Has difficulty engaging in quiet activities
Loses or forgets things repeatedly and often
Inability to stay on task; shifts from one task to another without bringing any to completion
The symptoms of ADHD may resemble other medical conditions or behavior problems. Keep in mind that many of these symptoms may occur in children and teens who do not have ADHD. A key element in diagnosis is that the symptoms must significantly impair adaptive functioning in both home and school environments. Always consult your child's doctor for a diagnosis.
How is attention-deficit/hyperactivity disorder diagnosed?
ADHD is the most commonly diagnosed behavior disorder of childhood. A pediatrician, child psychiatrist, or a qualified mental health professional usually identifies ADHD in children. A detailed history of the child's behavior from parents and teachers, observations of the child's behavior, and psychoeducational testing contribute to making the diagnosis of ADHD. Because ADHD is a group of symptoms, diagnosis depends on evaluating results from several different sources, including physical, neurological, and psychological testing. Certain tests may be used to rule out other conditions, and some may be used to test intelligence and certain skill sets. Consult your child's doctor for more information.
Treatment for attention-deficit/hyperactivity disorder
Specific treatment for attention-deficit/hyperactivity disorder will be determined by your child's doctor based on:
Your child's age, overall health, and medical history
Extent of your child's symptoms
Your child's tolerance for specific medications or therapies
Expectations for the course of the condition
Your opinion or preference
Major components of treatment for children with ADHD include parental support and education in behavioral training, appropriate school placement, and medication. Treatment with a psychostimulant is highly effective in most children with ADHD.
Treatment may include:
Psychostimulant medications. These medications are used for their ability to balance chemicals in the brain that prohibit the child from maintaining attention and controlling impulses. They help "stimulate" or help the brain to focus and may be used to reduce the major characteristics of ADHD.
Medications that are commonly used to treat ADHD include the following:
Methylphenidate (Ritalin, Metadate, Concerta, Methylin)
Dextroamphetamine (Dexedrine, Dextrostat)
A mixture of amphetamine salts (Adderall)
Atomoxetine (Strattera). A nonstimulant SNRI (selective serotonin norepinephrine reuptake inhibitor) medication with benefits for related mood symptoms.
Psychostimulants have been used to treat childhood behavior disorders since the 1930s and have been widely studied. Traditional immediate release stimulants take effect in the body quickly, work for 1 to 4 hours, and then are eliminated from the body. Many long-acting stimulant medications are also available, lasting 8 to 9 hours, and requiring 1 daily dosing. Doses of stimulant medications need to be timed to match the child's school schedule to help the child pay attention for a longer period of time and improve classroom performance. The common side effects of stimulants may include, but are not limited to, the following:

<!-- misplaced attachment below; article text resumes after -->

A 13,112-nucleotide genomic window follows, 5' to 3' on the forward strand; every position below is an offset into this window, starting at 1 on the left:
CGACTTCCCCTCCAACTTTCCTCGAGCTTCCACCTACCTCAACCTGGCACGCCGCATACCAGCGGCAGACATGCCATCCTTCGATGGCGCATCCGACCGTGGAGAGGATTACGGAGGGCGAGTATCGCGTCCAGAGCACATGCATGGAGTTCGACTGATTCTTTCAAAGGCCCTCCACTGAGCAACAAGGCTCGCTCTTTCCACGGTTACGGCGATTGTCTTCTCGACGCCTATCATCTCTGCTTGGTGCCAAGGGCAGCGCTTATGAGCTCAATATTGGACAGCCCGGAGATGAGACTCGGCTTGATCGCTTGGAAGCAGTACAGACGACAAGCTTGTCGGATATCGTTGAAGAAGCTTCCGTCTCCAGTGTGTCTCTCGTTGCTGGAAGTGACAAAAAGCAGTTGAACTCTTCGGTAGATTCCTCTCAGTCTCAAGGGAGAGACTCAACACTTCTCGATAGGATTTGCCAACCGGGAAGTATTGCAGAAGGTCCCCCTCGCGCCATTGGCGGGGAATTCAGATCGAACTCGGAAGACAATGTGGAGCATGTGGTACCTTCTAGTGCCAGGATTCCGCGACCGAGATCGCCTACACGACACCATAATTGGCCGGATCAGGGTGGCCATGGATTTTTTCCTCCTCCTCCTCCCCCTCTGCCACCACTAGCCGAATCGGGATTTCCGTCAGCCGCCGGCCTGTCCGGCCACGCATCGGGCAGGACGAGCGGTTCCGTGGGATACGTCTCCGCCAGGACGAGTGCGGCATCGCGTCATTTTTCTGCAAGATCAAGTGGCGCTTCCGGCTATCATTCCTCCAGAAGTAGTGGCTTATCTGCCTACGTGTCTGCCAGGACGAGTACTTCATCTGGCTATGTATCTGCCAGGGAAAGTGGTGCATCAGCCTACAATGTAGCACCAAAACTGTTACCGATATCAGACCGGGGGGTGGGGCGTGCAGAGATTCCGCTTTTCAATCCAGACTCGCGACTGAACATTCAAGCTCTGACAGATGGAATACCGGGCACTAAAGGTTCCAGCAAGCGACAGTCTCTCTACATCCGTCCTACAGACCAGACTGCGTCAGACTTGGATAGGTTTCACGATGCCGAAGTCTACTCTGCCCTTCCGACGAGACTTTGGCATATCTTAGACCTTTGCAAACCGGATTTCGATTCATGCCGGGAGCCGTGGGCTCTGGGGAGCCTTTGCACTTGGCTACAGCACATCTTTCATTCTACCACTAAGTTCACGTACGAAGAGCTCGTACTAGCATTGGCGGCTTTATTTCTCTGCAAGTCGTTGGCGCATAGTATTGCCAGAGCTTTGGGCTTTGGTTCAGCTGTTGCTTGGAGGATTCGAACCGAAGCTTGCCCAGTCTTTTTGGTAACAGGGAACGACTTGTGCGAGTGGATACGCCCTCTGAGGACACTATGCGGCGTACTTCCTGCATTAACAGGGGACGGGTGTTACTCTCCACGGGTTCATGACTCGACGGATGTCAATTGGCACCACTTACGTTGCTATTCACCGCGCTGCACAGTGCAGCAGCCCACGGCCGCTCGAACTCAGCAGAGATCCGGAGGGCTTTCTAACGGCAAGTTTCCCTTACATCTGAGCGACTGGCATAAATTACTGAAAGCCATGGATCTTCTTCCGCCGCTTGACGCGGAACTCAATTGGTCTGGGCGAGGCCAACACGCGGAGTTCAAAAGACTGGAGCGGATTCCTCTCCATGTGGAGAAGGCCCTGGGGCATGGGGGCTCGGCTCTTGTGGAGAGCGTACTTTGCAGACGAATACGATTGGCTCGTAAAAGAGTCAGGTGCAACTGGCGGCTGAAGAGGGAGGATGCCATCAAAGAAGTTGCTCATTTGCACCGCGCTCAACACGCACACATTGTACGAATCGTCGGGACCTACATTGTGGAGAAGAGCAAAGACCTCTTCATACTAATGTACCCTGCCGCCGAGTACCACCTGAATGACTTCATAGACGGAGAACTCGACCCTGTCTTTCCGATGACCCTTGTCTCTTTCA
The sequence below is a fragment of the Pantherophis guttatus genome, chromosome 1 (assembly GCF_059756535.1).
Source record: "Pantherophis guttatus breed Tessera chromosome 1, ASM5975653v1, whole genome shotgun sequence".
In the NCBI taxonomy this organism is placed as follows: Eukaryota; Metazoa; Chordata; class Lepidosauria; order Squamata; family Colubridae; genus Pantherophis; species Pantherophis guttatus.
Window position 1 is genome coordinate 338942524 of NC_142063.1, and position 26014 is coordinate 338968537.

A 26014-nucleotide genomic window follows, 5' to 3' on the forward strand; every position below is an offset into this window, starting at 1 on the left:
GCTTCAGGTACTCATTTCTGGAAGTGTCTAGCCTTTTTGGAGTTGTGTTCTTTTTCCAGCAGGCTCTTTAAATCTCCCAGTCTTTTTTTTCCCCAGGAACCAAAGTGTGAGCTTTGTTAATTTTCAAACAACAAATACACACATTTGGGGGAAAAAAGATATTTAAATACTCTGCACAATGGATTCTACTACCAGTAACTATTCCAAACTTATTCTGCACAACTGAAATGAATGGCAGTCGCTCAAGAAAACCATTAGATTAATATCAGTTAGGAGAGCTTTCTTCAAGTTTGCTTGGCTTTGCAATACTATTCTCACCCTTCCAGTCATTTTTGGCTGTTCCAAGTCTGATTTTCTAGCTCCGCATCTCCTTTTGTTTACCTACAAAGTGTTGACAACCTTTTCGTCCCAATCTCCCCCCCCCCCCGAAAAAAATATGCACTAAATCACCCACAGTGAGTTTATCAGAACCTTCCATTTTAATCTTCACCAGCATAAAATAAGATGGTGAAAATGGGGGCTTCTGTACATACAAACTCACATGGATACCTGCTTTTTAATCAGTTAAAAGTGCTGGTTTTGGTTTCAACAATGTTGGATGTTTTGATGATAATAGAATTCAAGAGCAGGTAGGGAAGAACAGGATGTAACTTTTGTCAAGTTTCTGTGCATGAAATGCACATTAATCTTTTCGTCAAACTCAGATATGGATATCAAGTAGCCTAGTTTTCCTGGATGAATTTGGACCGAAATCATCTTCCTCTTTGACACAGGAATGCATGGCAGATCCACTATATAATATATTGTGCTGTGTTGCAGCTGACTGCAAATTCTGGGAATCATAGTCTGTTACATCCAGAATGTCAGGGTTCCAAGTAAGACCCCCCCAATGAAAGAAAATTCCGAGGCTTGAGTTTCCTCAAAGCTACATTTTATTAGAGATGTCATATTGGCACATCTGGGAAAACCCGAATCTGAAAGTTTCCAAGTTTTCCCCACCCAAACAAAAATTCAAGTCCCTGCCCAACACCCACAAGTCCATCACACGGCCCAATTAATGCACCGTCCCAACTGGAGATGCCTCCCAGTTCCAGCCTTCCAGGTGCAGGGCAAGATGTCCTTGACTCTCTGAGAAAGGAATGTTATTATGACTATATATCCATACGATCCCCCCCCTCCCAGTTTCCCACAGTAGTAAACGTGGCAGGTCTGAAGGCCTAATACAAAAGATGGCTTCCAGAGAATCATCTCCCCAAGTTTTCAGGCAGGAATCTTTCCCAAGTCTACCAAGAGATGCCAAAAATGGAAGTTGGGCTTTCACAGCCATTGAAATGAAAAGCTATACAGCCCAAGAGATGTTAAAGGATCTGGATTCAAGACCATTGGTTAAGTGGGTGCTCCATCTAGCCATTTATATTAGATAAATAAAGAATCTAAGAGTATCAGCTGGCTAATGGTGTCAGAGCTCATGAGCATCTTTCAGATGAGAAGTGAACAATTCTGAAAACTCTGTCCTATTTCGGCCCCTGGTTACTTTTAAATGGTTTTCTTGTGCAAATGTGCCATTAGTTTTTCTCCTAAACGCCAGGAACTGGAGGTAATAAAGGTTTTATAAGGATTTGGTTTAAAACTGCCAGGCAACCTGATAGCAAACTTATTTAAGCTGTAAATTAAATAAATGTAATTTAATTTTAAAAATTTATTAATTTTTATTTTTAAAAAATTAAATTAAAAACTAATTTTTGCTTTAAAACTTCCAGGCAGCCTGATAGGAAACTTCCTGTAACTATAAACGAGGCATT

Rebound activation (when the effect of the stimulant wears off, hyperactive and impulsive behaviors may increase for a short period of time)
Most side effects of stimulant use are mild, decrease with regular use, and respond to dose changes. Always discuss potential side effects with your child's doctor.
Antidepressant medications may also be administered for children and adolescents with ADHD to help improve attention while decreasing aggression, anxiety, and/or depression.
Psychosocial treatments. Parenting children with ADHD may be difficult and can present challenges that create stress within the family. Classes in behavior management skills for parents can help reduce stress for all family members. Training in behavior management skills for parents usually occurs in a group setting which encourages parent-to-parent support. Behavior management skills may include the following:
Contingent attention (responding to the child with positive attention when desired behaviors occur; withholding attention when undesired behaviors occur)
Teachers may also be taught behavior management skills to use in the classroom setting. Training for teachers usually includes use of daily behavior reports that communicate in-school behaviors to parents.
Behavior management techniques tend to improve targeted behaviors (such as completing school work or keeping the child's hands to himself or herself), but are not usually helpful in reducing overall inattention, hyperactivity, or impulsivity.
Prevention of attention-deficit/hyperactivity disorder
Preventive measures to reduce the incidence of ADHD in children are not known at this time. However, early detection and intervention can reduce the severity of symptoms, decrease the interference of behavioral symptoms on school functioning, enhance the child's normal growth and development, and improve the quality of life experienced by children or adolescents with ADHD.